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Reaching its easternmost extent to our east in Easter Island less than one thousand years ago, the settlement of the remote Pacific islands represents a final chapter in the dispersal of humans across the globe. Though it occurred relatively recently, much remains unknown about the precise history of this unprecedented feat of humankind, including the order of islands settled, the timing of those settlements, and the various continental origins of the settlers. Building on the prior discoveries of archeologists, linguists, and historians, we add our own details to this rich research tradition from a genetic perspective. I will highlight the computational methods that I have employed to unravelling these questions using dense genome-wide SNP array data, and I will also address the heavily debated suggestion that Native Americans could have played a role in the ancient population history of Easter Island.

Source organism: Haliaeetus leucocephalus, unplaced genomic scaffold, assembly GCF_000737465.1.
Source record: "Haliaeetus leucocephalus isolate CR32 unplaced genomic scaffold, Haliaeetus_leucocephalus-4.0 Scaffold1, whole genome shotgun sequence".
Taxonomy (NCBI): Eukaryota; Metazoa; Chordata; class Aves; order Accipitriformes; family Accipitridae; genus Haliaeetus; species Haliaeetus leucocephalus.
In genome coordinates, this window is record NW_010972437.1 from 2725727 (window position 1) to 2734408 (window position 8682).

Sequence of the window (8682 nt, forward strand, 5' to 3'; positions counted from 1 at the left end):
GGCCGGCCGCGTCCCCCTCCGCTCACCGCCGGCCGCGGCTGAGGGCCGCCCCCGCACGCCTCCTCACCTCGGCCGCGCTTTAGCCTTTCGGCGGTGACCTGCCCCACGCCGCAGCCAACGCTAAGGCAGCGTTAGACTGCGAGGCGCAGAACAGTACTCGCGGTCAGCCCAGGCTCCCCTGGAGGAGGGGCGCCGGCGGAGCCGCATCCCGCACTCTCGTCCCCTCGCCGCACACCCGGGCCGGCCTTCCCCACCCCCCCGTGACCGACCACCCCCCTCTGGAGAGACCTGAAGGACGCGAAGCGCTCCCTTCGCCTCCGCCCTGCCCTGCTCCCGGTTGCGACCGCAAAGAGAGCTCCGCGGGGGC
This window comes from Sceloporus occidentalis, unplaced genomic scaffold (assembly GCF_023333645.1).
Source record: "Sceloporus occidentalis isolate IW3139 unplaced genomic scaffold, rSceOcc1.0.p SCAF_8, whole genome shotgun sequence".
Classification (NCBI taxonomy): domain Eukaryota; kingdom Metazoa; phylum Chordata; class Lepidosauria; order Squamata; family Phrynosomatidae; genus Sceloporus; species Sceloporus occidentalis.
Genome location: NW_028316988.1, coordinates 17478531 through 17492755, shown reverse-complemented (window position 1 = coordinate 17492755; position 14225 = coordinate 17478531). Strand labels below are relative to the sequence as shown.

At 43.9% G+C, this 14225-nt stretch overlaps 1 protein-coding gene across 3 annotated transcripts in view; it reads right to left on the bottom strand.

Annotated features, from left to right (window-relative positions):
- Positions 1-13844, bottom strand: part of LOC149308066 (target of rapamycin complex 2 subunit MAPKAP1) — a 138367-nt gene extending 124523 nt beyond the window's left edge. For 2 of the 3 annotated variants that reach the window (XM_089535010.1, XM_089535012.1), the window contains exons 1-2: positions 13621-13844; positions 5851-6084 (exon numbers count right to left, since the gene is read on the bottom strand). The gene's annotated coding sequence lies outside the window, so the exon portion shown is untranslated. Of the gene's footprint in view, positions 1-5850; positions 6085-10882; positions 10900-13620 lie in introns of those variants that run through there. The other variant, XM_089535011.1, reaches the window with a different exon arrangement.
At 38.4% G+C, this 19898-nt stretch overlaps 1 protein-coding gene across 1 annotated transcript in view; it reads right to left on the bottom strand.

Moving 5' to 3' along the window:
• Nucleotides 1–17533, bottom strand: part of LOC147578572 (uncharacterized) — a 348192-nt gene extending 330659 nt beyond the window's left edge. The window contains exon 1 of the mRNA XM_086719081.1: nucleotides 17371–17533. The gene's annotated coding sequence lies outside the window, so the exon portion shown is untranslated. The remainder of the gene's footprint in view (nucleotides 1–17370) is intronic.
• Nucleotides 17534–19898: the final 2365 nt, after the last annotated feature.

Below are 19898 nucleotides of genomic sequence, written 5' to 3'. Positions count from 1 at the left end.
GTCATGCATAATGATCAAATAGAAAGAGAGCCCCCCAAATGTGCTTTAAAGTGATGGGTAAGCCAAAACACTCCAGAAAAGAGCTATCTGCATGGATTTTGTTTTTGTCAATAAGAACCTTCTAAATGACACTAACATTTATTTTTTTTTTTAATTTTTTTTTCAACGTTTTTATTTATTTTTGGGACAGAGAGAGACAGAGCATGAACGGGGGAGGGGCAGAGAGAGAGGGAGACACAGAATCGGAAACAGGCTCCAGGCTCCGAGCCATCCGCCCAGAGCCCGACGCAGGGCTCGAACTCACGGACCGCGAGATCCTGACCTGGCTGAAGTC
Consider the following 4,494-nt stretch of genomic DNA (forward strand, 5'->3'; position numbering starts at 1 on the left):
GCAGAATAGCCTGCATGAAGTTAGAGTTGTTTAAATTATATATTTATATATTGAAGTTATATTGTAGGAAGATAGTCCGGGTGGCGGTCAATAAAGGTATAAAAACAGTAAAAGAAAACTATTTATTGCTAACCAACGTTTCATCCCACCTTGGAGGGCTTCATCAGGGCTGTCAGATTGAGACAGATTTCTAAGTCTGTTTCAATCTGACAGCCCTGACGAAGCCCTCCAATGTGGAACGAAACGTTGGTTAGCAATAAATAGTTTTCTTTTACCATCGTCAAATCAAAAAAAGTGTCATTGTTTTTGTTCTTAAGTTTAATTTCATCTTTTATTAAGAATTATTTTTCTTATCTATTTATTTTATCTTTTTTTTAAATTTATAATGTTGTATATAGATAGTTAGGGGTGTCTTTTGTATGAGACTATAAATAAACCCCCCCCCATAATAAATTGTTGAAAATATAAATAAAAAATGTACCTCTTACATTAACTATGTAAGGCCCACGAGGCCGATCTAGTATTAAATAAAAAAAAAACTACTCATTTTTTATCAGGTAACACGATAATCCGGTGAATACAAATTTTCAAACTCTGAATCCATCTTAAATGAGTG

Alex is a postdoctoral scholar in the Department of Biomedical Data Science, where his research focuses on applying computational methods to problems in human population genetics. He is a PhD graduate of Stanford's Institute for Computational and Mathematical Engineering, where he teaches machine learning. Prior to his PhD at Stanford, he worked in superconducting computing research at Northrop Grumman. He has a BA from Harvard in Chemistry and Physics and an MPhil in Computational Biology from the University of Cambridge.